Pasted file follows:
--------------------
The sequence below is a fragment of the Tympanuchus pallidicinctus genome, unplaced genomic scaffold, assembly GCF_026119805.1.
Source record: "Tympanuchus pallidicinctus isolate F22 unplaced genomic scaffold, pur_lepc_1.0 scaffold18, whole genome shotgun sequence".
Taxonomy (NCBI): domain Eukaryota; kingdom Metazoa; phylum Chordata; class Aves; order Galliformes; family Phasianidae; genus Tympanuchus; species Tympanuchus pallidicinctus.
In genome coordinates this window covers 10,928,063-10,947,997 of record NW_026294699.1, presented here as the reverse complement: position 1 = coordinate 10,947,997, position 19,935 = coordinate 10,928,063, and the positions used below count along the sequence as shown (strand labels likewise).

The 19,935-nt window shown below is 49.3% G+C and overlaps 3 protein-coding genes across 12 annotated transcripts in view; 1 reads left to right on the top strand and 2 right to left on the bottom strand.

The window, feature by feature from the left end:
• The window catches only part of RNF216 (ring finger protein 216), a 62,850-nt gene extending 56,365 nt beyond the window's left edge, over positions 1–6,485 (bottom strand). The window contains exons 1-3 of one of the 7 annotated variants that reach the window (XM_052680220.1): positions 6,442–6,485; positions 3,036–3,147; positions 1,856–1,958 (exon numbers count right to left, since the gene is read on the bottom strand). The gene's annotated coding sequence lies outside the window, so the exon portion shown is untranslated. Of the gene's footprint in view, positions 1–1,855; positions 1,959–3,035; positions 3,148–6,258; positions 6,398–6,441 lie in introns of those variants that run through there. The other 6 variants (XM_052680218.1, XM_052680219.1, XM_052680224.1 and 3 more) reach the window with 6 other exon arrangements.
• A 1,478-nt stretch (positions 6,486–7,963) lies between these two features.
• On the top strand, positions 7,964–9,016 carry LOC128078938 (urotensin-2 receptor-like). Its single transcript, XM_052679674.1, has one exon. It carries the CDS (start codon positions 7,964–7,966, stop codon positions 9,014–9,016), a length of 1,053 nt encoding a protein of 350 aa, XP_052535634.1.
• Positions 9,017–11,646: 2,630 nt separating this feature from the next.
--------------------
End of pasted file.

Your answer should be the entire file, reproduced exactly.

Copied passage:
The sequence below is a fragment of the Tympanuchus pallidicinctus genome, unplaced genomic scaffold, assembly GCF_026119805.1.
Source record: "Tympanuchus pallidicinctus isolate F22 unplaced genomic scaffold, pur_lepc_1.0 scaffold18, whole genome shotgun sequence".
Taxonomy (NCBI): domain Eukaryota; kingdom Metazoa; phylum Chordata; class Aves; order Galliformes; family Phasianidae; genus Tympanuchus; species Tympanuchus pallidicinctus.
In genome coordinates this window covers 10,928,063-10,947,997 of record NW_026294699.1, presented here as the reverse complement: position 1 = coordinate 10,947,997, position 19,935 = coordinate 10,928,063, and the positions used below count along the sequence as shown (strand labels likewise).

The 19,935-nt window shown below is 49.3% G+C and overlaps 3 protein-coding genes across 12 annotated transcripts in view; 1 reads left to right on the top strand and 2 right to left on the bottom strand.

The window, feature by feature from the left end:
• The window catches only part of RNF216 (ring finger protein 216), a 62,850-nt gene extending 56,365 nt beyond the window's left edge, over positions 1–6,485 (bottom strand). The window contains exons 1-3 of one of the 7 annotated variants that reach the window (XM_052680220.1): positions 6,442–6,485; positions 3,036–3,147; positions 1,856–1,958 (exon numbers count right to left, since the gene is read on the bottom strand). The gene's annotated coding sequence lies outside the window, so the exon portion shown is untranslated. Of the gene's footprint in view, positions 1–1,855; positions 1,959–3,035; positions 3,148–6,258; positions 6,398–6,441 lie in introns of those variants that run through there. The other 6 variants (XM_052680218.1, XM_052680219.1, XM_052680224.1 and 3 more) reach the window with 6 other exon arrangements.
• A 1,478-nt stretch (positions 6,486–7,963) lies between these two features.
• On the top strand, positions 7,964–9,016 carry LOC128078938 (urotensin-2 receptor-like). Its single transcript, XM_052679674.1, has one exon. It carries the CDS (start codon positions 7,964–7,966, stop codon positions 9,014–9,016), a length of 1,053 nt encoding a protein of 350 aa, XP_052535634.1.
• Positions 9,017–11,646: 2,630 nt separating this feature from the next.